IPAD's Bi-Monthly Data Practices Update

FYi newsletter header, from the Information Policy Analysis Division of the Department of Administration


Advisory Opinion Update

Special meeting requirements

In Advisory Opinion 16-005, a member of the public asked whether a Township Board complied with Open Meeting Law (OML) requirements for a special meeting; whether the board held serial meetings; and whether the board violated the law when a quorum attended a county planning commission meeting at which zoning/planning issues were discussed.

The Commissioner determined that the board acted properly because the actions it took during the meeting were related to the special meeting notice. In addition, the board did not meet outside of the noticed special meeting or otherwise engage in serial meetings. Finally, because a quorum of the board attended and participated in the county planning commission meeting, relayed board business, deliberated, and received information as a group on issues relating to its official business, the quorum’s presence at the county planning commission meeting was a special meeting that the board should have noticed.

Case Law Update

Harlow v. State of Minn. Dept. of Human Services, et al., No. A14-1342 (Minn. Aug. 10, 2016).

Harlow, a psychiatrist at the Department of Human Services' (DHS) Minnesota Security Hospital (MSH), was engaged in an incident involving alleged maltreatment of a patient in November 2011. Following the incident, two separate investigations were undertaken: an employment investigation which concluded in December 2011 and resulted in Harlow’s termination, and an investigation by the DHS licensing division which did not conclude until May 2012. In February 2012, while the licensing investigation was still pending, Minnesota Public Radio (MPR) reported on the incident. Referencing the closed employment investigation, the DHS deputy commissioner and the MSH administrator gave statements during an interview with MPR regarding Harlow’s actions and resulting termination.

Harlow sued DHS, its deputy commissioner, and the hospital administrator alleging violations of the Data Practices Act and for defamation. Harlow’s Data Practices Act claim rested on an alleged inappropriate disclosure of confidential data, part of an active licensing investigation, under Minn. Stat. § 13.46, subd. 3.

The Minnesota Supreme Court affirmed the Court of Appeals decision that there was no data practices violation because the publicly disclosed data was part of the employment investigation which had become public at the time Harlow was terminated, despite the same data being classified confidential in the licensing investigation. The Court concluded that identical data may simultaneously exist as both public and not public when classified differently in distinct locations or contexts. The Court overturned the Court of Appeals determination that the hospital administrator was protected by official immunity and remanded the case to consider alternative theories of qualified immunity.

KSTP-TV v. Metro. Council, No. A14-1957 (Minn. Aug 24, 2016).

The Minnesota Supreme Court recently reversed a decision of the Court of Appeals, which had held that video recordings from Metro Transit (a division of the Metropolitan Council) buses were not personnel data and were therefore presumptively public data.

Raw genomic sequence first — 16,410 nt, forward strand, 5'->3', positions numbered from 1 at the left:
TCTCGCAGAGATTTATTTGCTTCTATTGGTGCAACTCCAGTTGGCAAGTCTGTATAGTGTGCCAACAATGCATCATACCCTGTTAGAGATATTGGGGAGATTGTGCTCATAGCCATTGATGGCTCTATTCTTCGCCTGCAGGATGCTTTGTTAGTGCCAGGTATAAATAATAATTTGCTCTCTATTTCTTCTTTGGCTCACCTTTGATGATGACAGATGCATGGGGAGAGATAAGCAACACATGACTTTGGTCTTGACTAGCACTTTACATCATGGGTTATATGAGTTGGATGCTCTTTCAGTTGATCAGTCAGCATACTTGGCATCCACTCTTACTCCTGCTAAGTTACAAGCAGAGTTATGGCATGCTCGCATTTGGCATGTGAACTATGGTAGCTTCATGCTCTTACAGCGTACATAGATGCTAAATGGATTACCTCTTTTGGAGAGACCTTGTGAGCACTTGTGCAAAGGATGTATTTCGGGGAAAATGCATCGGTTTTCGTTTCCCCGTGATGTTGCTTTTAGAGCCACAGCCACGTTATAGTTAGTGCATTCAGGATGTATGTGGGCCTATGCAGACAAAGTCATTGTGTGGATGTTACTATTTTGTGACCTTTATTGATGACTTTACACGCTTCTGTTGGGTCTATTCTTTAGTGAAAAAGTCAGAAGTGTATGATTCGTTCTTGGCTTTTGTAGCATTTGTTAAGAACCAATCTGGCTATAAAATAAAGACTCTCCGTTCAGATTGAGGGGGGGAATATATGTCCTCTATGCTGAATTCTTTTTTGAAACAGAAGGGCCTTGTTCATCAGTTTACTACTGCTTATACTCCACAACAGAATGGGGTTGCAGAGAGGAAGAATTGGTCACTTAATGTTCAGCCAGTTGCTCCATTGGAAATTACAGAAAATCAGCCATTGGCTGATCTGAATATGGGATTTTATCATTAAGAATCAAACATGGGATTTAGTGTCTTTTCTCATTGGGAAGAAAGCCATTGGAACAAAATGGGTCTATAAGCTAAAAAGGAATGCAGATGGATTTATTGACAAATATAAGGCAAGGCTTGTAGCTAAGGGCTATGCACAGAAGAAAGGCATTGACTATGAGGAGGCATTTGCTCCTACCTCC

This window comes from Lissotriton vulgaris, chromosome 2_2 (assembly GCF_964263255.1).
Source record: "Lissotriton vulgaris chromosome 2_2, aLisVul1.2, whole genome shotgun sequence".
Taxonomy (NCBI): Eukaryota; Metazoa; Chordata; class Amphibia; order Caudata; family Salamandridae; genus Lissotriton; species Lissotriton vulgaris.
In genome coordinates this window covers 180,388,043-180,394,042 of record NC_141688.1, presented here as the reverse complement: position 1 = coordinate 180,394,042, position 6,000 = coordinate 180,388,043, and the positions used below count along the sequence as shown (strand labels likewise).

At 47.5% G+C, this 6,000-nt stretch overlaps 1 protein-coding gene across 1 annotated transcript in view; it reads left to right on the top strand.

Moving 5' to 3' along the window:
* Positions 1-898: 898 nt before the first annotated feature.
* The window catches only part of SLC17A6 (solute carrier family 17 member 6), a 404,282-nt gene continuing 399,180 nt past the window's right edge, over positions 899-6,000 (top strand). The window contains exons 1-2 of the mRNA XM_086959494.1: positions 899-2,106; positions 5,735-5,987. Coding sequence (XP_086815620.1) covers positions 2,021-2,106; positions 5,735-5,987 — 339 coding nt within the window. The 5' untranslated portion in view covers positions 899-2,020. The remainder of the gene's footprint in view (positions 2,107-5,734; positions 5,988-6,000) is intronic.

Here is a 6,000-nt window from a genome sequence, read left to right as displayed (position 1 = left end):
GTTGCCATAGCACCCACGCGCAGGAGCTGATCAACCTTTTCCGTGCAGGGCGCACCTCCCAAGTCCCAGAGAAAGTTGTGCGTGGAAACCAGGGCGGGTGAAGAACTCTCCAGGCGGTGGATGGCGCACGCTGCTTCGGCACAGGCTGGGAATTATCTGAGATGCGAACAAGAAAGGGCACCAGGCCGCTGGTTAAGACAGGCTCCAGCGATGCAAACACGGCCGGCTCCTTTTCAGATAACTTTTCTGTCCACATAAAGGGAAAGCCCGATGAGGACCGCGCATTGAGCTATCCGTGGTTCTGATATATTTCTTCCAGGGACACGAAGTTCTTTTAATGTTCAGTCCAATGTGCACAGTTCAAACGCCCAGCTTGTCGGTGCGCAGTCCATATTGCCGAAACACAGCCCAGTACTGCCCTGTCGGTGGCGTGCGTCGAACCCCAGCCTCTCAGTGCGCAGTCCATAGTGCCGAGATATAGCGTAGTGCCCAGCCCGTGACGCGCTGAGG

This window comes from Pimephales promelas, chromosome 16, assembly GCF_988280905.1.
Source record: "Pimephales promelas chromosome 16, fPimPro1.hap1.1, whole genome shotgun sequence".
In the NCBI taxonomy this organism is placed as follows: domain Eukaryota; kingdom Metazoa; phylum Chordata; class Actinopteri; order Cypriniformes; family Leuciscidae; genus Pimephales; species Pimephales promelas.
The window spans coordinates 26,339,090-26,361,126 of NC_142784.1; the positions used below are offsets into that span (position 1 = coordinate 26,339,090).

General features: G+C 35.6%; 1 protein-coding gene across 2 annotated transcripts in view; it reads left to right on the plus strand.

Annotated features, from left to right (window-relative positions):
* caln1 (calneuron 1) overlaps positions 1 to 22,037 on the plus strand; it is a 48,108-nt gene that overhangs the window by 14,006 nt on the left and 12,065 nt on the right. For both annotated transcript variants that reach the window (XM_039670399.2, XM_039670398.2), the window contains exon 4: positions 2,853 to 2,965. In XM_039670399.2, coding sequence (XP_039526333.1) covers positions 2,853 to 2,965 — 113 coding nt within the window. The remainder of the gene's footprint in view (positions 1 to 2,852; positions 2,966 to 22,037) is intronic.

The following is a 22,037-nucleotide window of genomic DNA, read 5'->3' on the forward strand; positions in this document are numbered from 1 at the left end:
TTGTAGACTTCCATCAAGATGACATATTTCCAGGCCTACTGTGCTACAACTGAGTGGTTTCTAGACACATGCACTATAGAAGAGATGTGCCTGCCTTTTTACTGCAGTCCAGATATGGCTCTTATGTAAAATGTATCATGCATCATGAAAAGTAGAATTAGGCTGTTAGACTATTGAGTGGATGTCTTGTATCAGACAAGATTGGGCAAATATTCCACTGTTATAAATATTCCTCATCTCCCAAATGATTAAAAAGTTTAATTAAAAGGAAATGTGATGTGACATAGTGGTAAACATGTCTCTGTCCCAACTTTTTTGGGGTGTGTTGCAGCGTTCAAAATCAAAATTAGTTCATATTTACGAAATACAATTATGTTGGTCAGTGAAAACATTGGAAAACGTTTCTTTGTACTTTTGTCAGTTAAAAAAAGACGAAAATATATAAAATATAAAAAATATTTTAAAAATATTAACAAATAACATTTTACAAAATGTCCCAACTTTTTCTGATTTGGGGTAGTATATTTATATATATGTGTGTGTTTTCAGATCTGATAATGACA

The Supreme Court held that the video data are personnel data under Minn. Stat. § 13.43, if the data are “maintained” exclusively because the subject of the data is a government employee. If the data are maintained for additional purposes, then the data are not personnel data. Based on the language of § 13.43 and supported by the plain language of Minn. Stat. § 13.03, subd. 9, the Court further held that data are classified at the time a request is made, not at the time the data are collected or created.

Because the record was insufficient to determine whether or not the recordings were being maintained solely as personnel data at the time of KSTP-TV’s request, the Court remanded the case back to the Office of Administrative Hearings.

Burks v. Metro. Council, No. A14-1651 (Minn. Aug. 24, 2016).

In a companion case to the KSTP-TV v. Metro. Council decision, the Supreme Court held that the Met Council must provide an identified data subject with access to a video recording of a bus incident maintained by the entity. The Court ruled that the Data Practices Act's requirement to provide access to “private or public data upon request by the individual subject of that data” (Minn. Stat. § 13.04, subd. 3) extends to all individuals that can be identified in the data. “The right [of access] extends to ‘the individual subject’ – that is, the identifiable individual – even if the data in question identifies other individuals.”

Upcoming Workshops

Intro to Data Practices Policies and Procedures Workshop – September 14, 2016 (8:45 a.m. - Noon)

This half-day workshop provides an overview on the Minnesota Government Data Practices Act and related policies and procedures required for government entities.

Register here.

Law Enforcement Data Workshop – September 28, 2016 (9:00 a.m. - 3:00 p.m.)

This full-day workshop provides an overview of law enforcement data in Minnesota. Because this is an in-depth, specialized workshop, IPAD recommends that attendees without prior data practices experience first attend IPAD’s Intro workshop.

Register here.

MN Admin / Information Policy Analysis Division